“The safety of those working alone has become a very important issue all over the world for employers. This has been reinforced recently by the latest NHS security figures revealing a 5.8 per cent rise in physical assaults against health service staff last year. Additionally, a report published by Transport for London (TfL) last quarter revealed an increase in workplace assault, 38% of which involved being either physically assaulted or threatened with a weapon.
“Lone working is the term used to describe employees that are required to work either in isolation from other workers or without direct supervision. The Office of National Statistics estimates there are between three to four million lone workers employed in the UK; this includes staff that work apart from their colleagues such as retail clerks and service station attendants, mobile workers such as health visitors, as well as those working outside standard hours such as cleaners, security guards and flexi-time office workers. Such staff are often exposed to a variety of risks at different frequencies because there is no-one to assist them, which in turn impacts on an employer’s duty of care.
“In recent years there has been a marked increase in publicity surrounding the issue and a number of changes in working practices appear to be occurring in many sectors in the UK. An increase in the number of campaigns such as the 2010 Lone Worker advice study published by Orange and Suzy Lamplugh Trust, and TfL’s current marketing poster strategy, are helping to increase public awareness of attitudes and behaviour towards this group of workers. However, it is still a concern that thousands of people across many sectors continue to be threatened or subjugated to physical violence whilst at work; it is estimated that more than 150 lone workers are attacked in the UK every working day.
“By definition, lone working can be both intimidating and at times dangerous, so the protection of lone workers involves the implementation of a number of strategies and tools to not only to provide safeguards but also to offer reassurance to the people involved. The recent changes to Health and Safety Guidelines (INDG73rev2) and the new BS8484 standard for Lone Worker services means businesses are more aware now than ever of their legal obligations to keep lone workers safe. The new policies encourage businesses to ensure a risk assessment is carried out and that strategies are implemented to provide safe working environment for at risk employees, as well as ensuring that employees have access to the relevant resources, training and information to work on their own safely. Additionally, all employers of lone workers are required to carry out a Risk Assessment on their Lone Working Staff if they have more than five employees, and to have procedures in place to deal with an employee having an accident or signalling an emergency.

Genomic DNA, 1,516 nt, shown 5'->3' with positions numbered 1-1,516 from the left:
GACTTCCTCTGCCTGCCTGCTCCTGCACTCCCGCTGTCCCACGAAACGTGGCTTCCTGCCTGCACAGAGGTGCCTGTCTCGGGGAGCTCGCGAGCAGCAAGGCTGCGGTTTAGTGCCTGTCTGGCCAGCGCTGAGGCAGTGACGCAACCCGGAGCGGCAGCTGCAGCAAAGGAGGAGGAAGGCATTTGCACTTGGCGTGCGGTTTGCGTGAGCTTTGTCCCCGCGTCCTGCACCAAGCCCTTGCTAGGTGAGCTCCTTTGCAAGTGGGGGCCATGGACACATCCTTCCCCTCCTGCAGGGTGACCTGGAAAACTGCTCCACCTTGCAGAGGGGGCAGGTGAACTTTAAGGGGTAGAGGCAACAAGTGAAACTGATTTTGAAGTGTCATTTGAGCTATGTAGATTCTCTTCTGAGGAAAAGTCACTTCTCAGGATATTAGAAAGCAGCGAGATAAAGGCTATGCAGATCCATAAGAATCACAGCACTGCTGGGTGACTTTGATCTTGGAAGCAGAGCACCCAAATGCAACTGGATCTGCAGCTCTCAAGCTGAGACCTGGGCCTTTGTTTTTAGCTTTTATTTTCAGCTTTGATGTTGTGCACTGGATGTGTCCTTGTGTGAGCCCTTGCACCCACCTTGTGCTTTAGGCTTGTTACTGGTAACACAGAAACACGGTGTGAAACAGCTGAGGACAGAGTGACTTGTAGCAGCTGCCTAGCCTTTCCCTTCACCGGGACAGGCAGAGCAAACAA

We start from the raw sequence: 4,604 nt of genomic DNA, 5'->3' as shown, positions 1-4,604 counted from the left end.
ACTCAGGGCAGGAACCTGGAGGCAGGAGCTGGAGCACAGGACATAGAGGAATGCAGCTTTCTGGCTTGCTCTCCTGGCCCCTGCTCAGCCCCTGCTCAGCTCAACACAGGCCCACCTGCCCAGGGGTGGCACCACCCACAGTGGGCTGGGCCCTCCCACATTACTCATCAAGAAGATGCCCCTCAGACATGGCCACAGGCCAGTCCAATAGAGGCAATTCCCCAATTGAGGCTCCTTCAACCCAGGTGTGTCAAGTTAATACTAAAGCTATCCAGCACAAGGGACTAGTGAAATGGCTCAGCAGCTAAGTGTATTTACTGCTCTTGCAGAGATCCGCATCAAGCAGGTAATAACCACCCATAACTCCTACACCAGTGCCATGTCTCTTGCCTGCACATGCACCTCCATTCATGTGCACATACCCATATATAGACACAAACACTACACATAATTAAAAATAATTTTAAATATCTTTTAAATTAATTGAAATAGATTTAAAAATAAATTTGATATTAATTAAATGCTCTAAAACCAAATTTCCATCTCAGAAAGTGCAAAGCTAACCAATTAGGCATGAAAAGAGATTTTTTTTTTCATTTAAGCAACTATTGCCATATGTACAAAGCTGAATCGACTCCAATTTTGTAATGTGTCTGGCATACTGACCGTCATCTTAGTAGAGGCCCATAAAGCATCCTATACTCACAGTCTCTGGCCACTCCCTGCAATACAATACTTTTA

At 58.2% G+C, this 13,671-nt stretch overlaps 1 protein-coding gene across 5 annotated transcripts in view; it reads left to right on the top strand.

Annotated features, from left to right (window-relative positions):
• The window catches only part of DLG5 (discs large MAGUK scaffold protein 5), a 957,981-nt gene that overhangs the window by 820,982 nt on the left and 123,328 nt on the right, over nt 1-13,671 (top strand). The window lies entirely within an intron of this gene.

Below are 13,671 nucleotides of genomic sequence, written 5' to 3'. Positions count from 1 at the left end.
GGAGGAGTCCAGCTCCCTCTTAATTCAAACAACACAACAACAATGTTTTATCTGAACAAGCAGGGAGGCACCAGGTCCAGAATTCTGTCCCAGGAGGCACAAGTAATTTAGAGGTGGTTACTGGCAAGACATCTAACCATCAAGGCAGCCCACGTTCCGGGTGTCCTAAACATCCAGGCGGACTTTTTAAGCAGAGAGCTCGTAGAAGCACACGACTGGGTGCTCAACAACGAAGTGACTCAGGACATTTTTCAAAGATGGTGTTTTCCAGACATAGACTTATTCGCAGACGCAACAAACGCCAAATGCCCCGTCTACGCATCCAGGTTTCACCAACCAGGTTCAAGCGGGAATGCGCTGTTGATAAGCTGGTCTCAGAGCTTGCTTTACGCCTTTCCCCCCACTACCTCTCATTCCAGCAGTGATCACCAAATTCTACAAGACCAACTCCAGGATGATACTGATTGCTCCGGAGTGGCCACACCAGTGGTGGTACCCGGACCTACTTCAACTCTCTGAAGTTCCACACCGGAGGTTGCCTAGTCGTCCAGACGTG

“Not only are good working practices fundamental to employee safety, but in the last few years there has been a wave of new technology and products made available in the work place to assist in remedying this situation. Technological advances have made it easier for employers to safeguard their employees and simultaneously allowed us to more accurately monitor and record incidents. As with all areas of technology, mobile communications are constantly changing and evolving. This has directly impacted the security industry, allowing new and emerging products and services to develop. For example, NHS employees required to operate in the community are now supplied with discreet mobile devices to help them alert emergency response units in the event of a threatening situation. TfL staff also have access to a phone operated (one button push) system that provides direct communication to a control room that can offer support and request further assistance when required.
“The advancement in video monitoring also allows for virtual supervision and acts as an effective criminal deterrent. Virtually every workplace in the UK operates a CCTV surveillance system. However, many are not regularly monitored. Businesses that do have the capacity to monitor their CCTV and surveillance systems on a 24-hour basis will have staffed control rooms that ensure a rapid response to situations as they occur. A prime example of this is the dedicated CCTV investigation team that works in partnership with TfL, bus operating companies and police units to ensure the most effective use of on-bus CCTV, to reduce bus-related crime and bring secure prosecutions.
“Despite the progress, it is clear that lone worker safety remains a major concern for both the employer and the lone worker. It is important to seek solutions that fit the lone working application and risk profile of your workforce. Employers should frequently review their safety policies, carry out regular risk assessments, explore suitable technological aids and consider the health and safety of their lone workers as a core business priority”.
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